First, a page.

Thermotherapy self-treatment for neck pain relief-A randomized controlled trial
- Publication Type:
- Journal Article
- European Journal of Integrative Medicine, 2012, 4 (4)
- Issue Date:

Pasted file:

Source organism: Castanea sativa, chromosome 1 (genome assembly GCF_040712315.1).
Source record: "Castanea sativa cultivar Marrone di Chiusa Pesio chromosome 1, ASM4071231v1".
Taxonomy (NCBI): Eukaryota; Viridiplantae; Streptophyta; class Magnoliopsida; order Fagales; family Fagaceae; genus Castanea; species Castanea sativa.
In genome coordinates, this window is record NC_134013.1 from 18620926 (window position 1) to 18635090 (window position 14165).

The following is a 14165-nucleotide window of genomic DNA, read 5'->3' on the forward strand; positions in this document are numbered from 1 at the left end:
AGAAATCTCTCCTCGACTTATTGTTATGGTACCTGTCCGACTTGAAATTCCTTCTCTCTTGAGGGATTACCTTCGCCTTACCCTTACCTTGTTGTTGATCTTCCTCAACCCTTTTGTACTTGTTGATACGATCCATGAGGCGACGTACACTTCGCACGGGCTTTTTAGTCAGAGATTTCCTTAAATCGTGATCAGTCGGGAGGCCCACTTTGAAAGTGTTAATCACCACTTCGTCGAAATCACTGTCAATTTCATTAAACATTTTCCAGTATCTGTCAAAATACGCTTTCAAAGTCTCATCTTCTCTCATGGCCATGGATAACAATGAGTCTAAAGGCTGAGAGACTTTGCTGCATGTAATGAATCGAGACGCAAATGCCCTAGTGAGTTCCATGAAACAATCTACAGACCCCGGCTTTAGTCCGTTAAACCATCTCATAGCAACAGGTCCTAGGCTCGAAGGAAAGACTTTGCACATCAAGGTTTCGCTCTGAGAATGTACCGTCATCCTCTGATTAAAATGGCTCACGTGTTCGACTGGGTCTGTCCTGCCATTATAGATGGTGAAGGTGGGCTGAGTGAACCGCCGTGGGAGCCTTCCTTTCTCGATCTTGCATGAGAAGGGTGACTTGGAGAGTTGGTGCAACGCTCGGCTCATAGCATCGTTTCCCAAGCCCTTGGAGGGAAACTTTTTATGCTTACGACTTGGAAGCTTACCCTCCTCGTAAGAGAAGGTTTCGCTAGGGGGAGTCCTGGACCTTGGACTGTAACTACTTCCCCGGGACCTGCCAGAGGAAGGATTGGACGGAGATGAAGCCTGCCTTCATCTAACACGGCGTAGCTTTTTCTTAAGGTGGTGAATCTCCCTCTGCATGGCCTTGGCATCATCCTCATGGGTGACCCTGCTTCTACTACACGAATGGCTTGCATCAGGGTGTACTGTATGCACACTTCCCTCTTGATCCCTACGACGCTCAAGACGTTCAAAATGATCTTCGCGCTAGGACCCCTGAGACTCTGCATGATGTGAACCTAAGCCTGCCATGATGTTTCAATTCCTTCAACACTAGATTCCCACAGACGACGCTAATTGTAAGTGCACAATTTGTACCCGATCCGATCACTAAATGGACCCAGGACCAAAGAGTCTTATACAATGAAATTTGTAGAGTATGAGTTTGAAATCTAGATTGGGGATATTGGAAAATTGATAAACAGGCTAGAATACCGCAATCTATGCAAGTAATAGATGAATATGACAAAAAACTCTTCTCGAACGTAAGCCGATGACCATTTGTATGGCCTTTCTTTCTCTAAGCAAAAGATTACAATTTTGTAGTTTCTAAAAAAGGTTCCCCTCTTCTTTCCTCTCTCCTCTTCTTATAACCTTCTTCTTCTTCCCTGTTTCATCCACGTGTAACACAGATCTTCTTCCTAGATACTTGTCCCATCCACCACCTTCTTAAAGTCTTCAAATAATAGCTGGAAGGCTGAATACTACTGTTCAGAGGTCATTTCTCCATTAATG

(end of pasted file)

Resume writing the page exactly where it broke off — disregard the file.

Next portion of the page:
Aim of the study: To evaluate the potential of thermotherapy self-treatment in relieving pain and improving sensory function in patients with chronic mechanical neck pain. Materials and methods: Fifty patients (74% female; mean age 57.18 ± 12.3. years) with chronic mechanical neck pain were randomized to either treatment group (n= 25) or control group (n= 25). Treatment group used a mud heat pad once a day for 20. min over a period of 14. days while the control group was left untreated. Both groups were allowed to continue self-directed usual care. Primary outcome measure was neck pain intensity as assessed by a 100. mm visual analog scale (VAS) after 14. days. Secondary outcome measures included a pain diary (daily measure of pain intensity on a 100. mm VAS), functional disability (neck disability index; NDI) and health-related quality of life (short form-36; SF-36). Physiological measures included mechanical detection threshold (MDT), pressure pain threshold (PPT) and vibration detection threshold (VDT) at the site of maximal pain and in the adjacent region. Results: Significant group differences occurred for pain intensity (mean difference -16.00. mm; 95% confidence interval -26.07; -5.92; P= 0.003) and pain diary (P= 0.013). Group differences for MDT and VDT occurred at the site of maximal pain (MDT: P< 0.001; VDT: P= 0.035) and in the adjacent region (MDT: P= 0.042; VDT: P= 0.008). No group differences were found in NDI, SF-36 or PPT. Conclusions: Thermotherapy self-treatment seems to be effective in relieving pain and improving sensory functioning in patients with chronic mechanical neck pain. Further research is needed to underpin these preliminary results. © 2012 Elsevier GmbH.
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